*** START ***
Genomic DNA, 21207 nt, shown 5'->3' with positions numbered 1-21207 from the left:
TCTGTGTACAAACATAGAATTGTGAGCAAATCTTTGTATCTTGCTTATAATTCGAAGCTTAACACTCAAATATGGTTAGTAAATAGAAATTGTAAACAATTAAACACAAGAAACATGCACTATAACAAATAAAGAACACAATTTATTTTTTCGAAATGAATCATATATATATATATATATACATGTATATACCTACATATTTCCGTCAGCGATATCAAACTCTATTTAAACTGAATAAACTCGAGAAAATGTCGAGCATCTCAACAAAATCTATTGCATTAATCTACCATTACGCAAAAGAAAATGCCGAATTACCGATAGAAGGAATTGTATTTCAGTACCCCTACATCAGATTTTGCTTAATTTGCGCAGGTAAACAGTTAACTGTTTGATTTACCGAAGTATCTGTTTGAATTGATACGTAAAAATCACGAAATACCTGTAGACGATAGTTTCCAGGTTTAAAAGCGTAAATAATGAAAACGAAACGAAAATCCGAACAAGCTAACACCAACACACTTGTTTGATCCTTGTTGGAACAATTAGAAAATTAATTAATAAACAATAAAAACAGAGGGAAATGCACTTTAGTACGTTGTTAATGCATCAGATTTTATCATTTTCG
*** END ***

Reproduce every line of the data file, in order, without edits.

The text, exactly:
Genomic DNA, 21207 nt, shown 5'->3' with positions numbered 1-21207 from the left:
TCTGTGTACAAACATAGAATTGTGAGCAAATCTTTGTATCTTGCTTATAATTCGAAGCTTAACACTCAAATATGGTTAGTAAATAGAAATTGTAAACAATTAAACACAAGAAACATGCACTATAACAAATAAAGAACACAATTTATTTTTTCGAAATGAATCATATATATATATATATATACATGTATATACCTACATATTTCCGTCAGCGATATCAAACTCTATTTAAACTGAATAAACTCGAGAAAATGTCGAGCATCTCAACAAAATCTATTGCATTAATCTACCATTACGCAAAAGAAAATGCCGAATTACCGATAGAAGGAATTGTATTTCAGTACCCCTACATCAGATTTTGCTTAATTTGCGCAGGTAAACAGTTAACTGTTTGATTTACCGAAGTATCTGTTTGAATTGATACGTAAAAATCACGAAATACCTGTAGACGATAGTTTCCAGGTTTAAAAGCGTAAATAATGAAAACGAAACGAAAATCCGAACAAGCTAACACCAACACACTTGTTTGATCCTTGTTGGAACAATTAGAAAATTAATTAATAAACAATAAAAACAGAGGGAAATGCACTTTAGTACGTTGTTAATGCATCAGATTTTATCATTTTCG